Just on the outskirts of Cairo, Ardi Dahshur is a gorgeous space for yoga retreats. It has a swimming pool surrounded by palms and beautiful rooms with domed ceilings.
Osana in Maadi has a studio with a tree growing right through it, plenty of leafy outdoor yoga space and a wholefood cafe. It’s also very family-friendly with fun workshops and activities for kids.
5. Visit a rural island – in the middle of the city
Dahab Island is a rural oasis in the middle of bustling Cairo with idyllic fiends of green onions and papyrus plants growing along the Nile.
The island doesn’t have much infrastructure like restaurants or hotels, but there’s a great cafe for amazing sunsets and a relaxed, rural vibe that’s a world away from the city – yet just a short boat ride from mainland Cairo.
Spend a day wandering this island with its humble homes and fields of greens for an extraordinary look at a seldom-seen side of Cairo.
There’s even a Dahab Island Palace that hosts wedding, and the occasional dinner event or yoga retreat.
How to plan it:
Dahab Island is a bit tricky to visit. The locals are very friendly but they can be a bit weary of outsiders too. They’re no strangers to the local headlines – they’re sitting on some very expensive real estate that’s been the target of developers.
But if you do manage to visit, they are also extremely welcoming and kind.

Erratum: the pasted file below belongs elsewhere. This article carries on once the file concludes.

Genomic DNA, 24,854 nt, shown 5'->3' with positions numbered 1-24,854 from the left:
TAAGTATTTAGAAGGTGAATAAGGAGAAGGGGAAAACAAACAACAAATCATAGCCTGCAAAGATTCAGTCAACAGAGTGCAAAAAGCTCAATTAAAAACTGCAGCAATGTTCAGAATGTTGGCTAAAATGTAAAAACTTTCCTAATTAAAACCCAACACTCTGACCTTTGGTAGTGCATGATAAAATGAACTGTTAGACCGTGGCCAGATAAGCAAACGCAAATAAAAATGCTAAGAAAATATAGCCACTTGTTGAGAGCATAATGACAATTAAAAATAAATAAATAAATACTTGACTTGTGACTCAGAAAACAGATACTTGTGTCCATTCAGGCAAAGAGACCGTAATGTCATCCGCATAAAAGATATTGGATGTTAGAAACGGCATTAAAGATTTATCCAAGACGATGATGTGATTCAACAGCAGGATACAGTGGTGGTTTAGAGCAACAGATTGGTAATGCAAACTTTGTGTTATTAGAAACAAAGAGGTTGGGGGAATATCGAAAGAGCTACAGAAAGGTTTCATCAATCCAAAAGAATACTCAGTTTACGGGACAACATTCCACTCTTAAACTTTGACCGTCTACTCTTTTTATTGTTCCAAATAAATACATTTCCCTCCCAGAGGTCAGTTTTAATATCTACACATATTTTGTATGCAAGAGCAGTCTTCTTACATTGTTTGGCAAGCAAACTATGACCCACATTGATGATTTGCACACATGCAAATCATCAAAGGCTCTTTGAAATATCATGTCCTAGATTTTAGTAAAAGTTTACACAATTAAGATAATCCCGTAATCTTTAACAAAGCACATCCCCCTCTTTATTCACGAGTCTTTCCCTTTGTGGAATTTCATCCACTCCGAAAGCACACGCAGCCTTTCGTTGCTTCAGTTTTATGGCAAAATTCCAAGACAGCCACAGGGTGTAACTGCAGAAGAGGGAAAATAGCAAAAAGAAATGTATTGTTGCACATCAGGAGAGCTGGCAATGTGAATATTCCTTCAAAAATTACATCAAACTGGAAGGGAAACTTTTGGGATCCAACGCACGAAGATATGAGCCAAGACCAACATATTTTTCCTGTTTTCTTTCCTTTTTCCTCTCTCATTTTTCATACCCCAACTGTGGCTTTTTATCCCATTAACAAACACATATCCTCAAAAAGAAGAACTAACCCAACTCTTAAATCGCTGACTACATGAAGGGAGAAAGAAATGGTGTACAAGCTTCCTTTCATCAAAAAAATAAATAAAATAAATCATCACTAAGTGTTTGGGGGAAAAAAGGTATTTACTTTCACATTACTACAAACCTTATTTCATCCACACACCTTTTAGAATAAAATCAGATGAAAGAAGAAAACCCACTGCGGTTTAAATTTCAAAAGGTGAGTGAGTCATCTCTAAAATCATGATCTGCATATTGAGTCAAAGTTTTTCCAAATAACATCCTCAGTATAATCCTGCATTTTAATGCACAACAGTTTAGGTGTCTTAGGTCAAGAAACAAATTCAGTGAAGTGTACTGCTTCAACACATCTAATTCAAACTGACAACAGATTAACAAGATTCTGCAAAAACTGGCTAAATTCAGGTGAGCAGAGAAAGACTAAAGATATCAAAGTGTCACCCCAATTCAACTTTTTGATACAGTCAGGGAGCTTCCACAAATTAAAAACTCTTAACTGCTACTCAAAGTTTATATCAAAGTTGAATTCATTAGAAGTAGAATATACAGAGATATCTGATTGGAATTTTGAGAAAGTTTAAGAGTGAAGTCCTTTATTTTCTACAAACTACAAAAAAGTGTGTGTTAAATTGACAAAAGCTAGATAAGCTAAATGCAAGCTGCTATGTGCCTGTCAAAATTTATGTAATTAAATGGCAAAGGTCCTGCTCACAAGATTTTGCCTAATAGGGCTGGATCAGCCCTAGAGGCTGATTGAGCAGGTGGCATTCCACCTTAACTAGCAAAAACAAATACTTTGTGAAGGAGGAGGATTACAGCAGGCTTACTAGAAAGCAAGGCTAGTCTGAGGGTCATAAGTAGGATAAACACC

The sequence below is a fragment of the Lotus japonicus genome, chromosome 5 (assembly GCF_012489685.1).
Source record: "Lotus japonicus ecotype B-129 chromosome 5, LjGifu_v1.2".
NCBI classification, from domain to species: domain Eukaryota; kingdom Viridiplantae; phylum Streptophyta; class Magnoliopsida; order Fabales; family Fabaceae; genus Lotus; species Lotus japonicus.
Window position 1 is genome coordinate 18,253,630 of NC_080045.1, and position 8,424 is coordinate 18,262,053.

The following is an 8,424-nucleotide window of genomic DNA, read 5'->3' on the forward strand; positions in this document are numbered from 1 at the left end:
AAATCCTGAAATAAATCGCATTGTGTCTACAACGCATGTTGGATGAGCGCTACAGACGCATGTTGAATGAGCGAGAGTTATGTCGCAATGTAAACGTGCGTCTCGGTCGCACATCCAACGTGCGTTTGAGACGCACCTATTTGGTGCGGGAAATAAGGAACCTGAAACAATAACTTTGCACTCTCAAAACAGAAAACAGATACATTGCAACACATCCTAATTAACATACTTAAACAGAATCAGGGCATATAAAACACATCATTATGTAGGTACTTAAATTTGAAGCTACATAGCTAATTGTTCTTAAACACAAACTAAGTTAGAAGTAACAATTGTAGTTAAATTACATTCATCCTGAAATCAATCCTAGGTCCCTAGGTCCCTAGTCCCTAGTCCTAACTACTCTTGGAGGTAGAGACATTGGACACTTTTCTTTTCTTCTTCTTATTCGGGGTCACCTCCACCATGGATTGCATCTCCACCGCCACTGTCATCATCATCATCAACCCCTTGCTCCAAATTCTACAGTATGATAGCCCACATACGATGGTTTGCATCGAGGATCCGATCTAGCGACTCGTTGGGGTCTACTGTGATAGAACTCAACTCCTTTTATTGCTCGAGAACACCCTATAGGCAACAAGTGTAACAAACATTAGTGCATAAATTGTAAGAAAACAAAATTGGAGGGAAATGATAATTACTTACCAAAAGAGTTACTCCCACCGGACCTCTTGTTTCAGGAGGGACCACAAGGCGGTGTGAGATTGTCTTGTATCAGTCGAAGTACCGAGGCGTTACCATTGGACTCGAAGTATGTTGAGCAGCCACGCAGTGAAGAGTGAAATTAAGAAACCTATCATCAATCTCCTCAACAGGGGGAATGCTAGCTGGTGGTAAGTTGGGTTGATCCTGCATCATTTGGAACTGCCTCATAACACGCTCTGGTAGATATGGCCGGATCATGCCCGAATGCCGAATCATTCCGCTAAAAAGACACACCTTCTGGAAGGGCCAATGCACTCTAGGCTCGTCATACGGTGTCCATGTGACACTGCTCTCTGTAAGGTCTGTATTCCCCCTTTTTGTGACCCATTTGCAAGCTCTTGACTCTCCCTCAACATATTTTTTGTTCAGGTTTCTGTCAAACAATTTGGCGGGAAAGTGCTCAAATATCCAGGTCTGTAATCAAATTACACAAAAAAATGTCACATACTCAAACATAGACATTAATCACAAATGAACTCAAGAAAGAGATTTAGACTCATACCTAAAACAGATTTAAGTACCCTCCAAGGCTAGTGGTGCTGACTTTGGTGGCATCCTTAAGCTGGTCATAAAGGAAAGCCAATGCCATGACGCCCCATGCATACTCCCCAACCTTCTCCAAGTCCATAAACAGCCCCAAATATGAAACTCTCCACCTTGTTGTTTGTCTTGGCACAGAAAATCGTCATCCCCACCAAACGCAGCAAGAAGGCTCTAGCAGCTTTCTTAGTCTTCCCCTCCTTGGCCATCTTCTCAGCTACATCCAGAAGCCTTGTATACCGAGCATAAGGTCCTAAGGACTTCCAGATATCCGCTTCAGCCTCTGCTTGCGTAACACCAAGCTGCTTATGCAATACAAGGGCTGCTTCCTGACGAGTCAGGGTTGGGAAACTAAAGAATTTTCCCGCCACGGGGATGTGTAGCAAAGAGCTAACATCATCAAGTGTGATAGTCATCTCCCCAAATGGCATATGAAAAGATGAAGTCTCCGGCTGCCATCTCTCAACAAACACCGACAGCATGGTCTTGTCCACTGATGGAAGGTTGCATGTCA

Though getting there isn’t easy. I visited Dahab Island with Redefine Egypt – a small community that offers walking tours around Cairo and trips off the beaten path. They go to the island sometimes but not very regularly.
Your best bet is to go with an Egyptian friend or an open-minded tour guide. If you know a little Arabic, you can just go on your own.
Head to the El Monieb Bus Station, and from there get directions to the felucca (traditional sailboat) station that serves as a water taxi taking people to and from the island.
6. Spend a day at an animal shelter
If you’re an animal lover, spend a day at a Cairo animal shelter that takes in the city’s lovable street dogs and stray cats. You can volunteer, make a donation or even adopt your new best friend.
Many of the city’s animal shelters are on the outskirts of Cairo in Saqqara, where land is plentiful and cheap for these sanctuaries. Saqqara is also known for its pyramids so you can pair a visit to the shelter with some sightseeing.
Street dogs and cats face a difficult plight in Cairo – many consider them dirty or dangerous. And sometimes there are even campaigns to poison street dogs to reduce their numbers.
A visit to an animal shelter offers a heartwarming chance to bond with these animals – and the people fighting to protect them.
How to plan it:
Meow Tours (above) offers trips to local shelters around Cairo and walking tours to feed the stray cats and dogs that are so common in the city. Check their social media for upcoming events.
To arrange your own visit, here are some of the best animal shelters around Cairo: